Also, as in every issue, one province with its touristic highlights is features, this time Chanthaburi in the east of Thailand - hence the Cathedral of the Immaculate Conception on the title page of the magazine - one of the few beautiful Roman Catholic churches in Thailand.

Friday, June 23, 2017

Number of Tambon in 1947

Table A15 - Population for Urban
and rural size group, 1947
Another interesting table found in the 1952 Statistical Yearbook are A15 and A16, which list the number of Tambon for each province, including a grouping by the population number. According to that table, in 1947 there were 3650 subdistricts, split into several categories according to the population number.

Table A16 then gives the number of Tambon for each province, split into the urban and rural Tambon. While these numbers arer interesting by themselves - though would be even better if have numbers to compare from other censuses - for me the most important one is the absolute number, as I intend to have a complete overview when which subdistrict was created. Calculating back from the current number of subdistrict and all the subdistrict creations published in the Royal Gazette, I get to a number of 4581 in 1950 - or maybe a few more as my algorithm doesn't handle the abolished entities correctly yet. This leaves about 1000 Tambon missing - though there is the strange 1947 Royal Gazette announcement on the creation of 674 Tambon.

I have two other very old Tambon numbers, the 1964 Statistical Yearbook lists 4893 for the reference date February 17 (my algorithm says 4889 for January 1st), and more interesting the 1917 Yearbook gives a number of 5052. Thus it seems it were not just the Monthon and some provinces which were abolished in the 1930s, but also many subdistricts, and these unlike the higher administrative units were never announced in the Royal Gazette.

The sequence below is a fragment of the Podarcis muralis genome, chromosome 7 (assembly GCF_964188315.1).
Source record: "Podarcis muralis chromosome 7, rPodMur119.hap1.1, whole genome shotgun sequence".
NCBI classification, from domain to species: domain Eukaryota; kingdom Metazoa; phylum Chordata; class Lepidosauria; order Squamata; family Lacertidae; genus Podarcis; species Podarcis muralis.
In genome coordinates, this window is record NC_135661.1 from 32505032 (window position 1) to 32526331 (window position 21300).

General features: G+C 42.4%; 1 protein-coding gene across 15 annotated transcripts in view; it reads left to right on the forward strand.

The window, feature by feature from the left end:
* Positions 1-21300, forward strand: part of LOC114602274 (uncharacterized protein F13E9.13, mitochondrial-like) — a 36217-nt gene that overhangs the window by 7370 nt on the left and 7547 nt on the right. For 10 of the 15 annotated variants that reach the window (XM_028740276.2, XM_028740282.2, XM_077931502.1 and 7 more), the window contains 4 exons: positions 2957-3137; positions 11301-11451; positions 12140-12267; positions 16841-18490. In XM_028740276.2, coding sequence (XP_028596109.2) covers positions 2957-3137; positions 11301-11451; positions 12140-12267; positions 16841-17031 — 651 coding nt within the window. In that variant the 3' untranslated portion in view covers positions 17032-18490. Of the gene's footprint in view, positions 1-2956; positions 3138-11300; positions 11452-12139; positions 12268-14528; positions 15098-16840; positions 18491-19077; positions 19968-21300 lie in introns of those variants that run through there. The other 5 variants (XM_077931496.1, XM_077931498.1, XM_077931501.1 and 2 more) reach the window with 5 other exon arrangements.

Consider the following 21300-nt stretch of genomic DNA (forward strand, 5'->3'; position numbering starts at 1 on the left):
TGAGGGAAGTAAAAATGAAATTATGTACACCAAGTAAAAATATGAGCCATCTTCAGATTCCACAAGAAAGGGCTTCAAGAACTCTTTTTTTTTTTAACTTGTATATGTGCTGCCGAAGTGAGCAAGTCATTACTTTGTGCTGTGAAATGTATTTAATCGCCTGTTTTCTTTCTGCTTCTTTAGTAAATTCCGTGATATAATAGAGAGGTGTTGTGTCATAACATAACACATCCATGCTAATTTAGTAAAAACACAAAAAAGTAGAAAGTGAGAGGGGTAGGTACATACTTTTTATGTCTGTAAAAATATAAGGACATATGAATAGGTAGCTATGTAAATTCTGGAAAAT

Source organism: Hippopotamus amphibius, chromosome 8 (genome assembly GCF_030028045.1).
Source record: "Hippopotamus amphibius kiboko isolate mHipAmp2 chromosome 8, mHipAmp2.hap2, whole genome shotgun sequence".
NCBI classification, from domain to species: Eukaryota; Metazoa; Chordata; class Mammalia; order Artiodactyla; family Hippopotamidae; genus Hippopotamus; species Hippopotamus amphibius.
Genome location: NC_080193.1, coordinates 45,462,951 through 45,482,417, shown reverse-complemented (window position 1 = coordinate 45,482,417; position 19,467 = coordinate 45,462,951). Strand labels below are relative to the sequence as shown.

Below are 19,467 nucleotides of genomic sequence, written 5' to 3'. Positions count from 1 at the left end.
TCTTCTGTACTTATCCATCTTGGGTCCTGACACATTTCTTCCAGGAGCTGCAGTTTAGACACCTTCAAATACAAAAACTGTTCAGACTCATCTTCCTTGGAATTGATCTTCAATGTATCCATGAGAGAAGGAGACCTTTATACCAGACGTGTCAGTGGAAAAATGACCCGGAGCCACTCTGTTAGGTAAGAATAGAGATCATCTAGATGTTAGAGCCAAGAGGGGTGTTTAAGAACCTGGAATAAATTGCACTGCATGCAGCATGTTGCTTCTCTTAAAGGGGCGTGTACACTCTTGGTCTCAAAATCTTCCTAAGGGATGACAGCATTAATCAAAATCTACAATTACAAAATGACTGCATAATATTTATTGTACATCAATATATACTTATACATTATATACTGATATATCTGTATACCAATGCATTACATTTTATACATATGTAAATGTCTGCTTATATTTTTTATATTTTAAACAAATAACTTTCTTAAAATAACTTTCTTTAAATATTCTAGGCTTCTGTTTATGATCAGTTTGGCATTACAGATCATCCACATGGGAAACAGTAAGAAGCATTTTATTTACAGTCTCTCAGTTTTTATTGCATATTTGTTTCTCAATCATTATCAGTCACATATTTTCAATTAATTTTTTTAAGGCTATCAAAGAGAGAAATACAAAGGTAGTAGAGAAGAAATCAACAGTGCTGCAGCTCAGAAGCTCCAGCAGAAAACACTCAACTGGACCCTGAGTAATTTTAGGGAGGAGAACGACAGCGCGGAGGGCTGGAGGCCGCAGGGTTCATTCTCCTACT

It seems the only way to find more information to resolve these number issues will be old issues of the Loyal Directory book (ทำเนียบท้องที่), something which can only be done in a few libraries in Thailand. The Pridi Banomyong Library at the Thammasat University has the 1940 (2483) issue - I hope I will find chance to visit there during my forthcoming vacation in Thailand, and hope I will be allowed to photograph all the relevant pages to compile a digital list later. The book is in the rare book collection, and given its age probably must be handled with lot of care. It would be just great if this whole book series would get scanned and made publicly available - even Google Books hasn't scanned any of them yet, though even there it would probably be inaccessible.

Thursday, June 15, 2017

Census 1947 and 1937

After I had found an online resource with the census reports starting in 1960, I was trying to find the older data as well. However, the online library of the National Statistics Office does not have the earlier census reports, and those few issues of the Statistical Yearbook in there have only few pages available - the recent issues which are completely available don't give any details on older censuses other than the regional aggregates. If I were in Thailand, I could of course visit some of the university libraries in Bangkok which have such old printed books - but since I am only there for vacation annually, I never made it yet to find such a book in a library.